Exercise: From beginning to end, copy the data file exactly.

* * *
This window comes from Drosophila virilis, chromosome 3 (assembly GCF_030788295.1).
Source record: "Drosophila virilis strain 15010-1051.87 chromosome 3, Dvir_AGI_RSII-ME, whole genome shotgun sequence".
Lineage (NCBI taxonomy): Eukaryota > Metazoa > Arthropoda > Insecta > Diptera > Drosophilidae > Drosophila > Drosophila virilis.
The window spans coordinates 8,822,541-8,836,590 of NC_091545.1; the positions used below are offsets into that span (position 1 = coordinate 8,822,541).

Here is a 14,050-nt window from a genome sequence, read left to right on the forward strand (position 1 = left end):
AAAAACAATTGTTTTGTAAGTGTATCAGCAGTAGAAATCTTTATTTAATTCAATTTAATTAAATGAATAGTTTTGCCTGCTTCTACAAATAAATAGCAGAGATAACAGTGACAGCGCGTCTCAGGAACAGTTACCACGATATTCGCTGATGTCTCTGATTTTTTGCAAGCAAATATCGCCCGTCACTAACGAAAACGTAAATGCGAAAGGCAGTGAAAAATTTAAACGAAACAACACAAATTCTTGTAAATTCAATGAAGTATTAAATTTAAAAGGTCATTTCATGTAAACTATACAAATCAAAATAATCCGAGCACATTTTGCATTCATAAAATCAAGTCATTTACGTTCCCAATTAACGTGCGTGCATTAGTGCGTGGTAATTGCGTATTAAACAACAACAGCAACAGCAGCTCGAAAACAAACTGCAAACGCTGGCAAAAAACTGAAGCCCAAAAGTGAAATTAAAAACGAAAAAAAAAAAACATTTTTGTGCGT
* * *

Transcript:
This window comes from Drosophila virilis, chromosome 3 (assembly GCF_030788295.1).
Source record: "Drosophila virilis strain 15010-1051.87 chromosome 3, Dvir_AGI_RSII-ME, whole genome shotgun sequence".
Lineage (NCBI taxonomy): Eukaryota > Metazoa > Arthropoda > Insecta > Diptera > Drosophilidae > Drosophila > Drosophila virilis.
The window spans coordinates 8,822,541-8,836,590 of NC_091545.1; the positions used below are offsets into that span (position 1 = coordinate 8,822,541).

Here is a 14,050-nt window from a genome sequence, read left to right on the forward strand (position 1 = left end):
AAAAACAATTGTTTTGTAAGTGTATCAGCAGTAGAAATCTTTATTTAATTCAATTTAATTAAATGAATAGTTTTGCCTGCTTCTACAAATAAATAGCAGAGATAACAGTGACAGCGCGTCTCAGGAACAGTTACCACGATATTCGCTGATGTCTCTGATTTTTTGCAAGCAAATATCGCCCGTCACTAACGAAAACGTAAATGCGAAAGGCAGTGAAAAATTTAAACGAAACAACACAAATTCTTGTAAATTCAATGAAGTATTAAATTTAAAAGGTCATTTCATGTAAACTATACAAATCAAAATAATCCGAGCACATTTTGCATTCATAAAATCAAGTCATTTACGTTCCCAATTAACGTGCGTGCATTAGTGCGTGGTAATTGCGTATTAAACAACAACAGCAACAGCAGCTCGAAAACAAACTGCAAACGCTGGCAAAAAACTGAAGCCCAAAAGTGAAATTAAAAACGAAAAAAAAAAAACATTTTTGTGCGT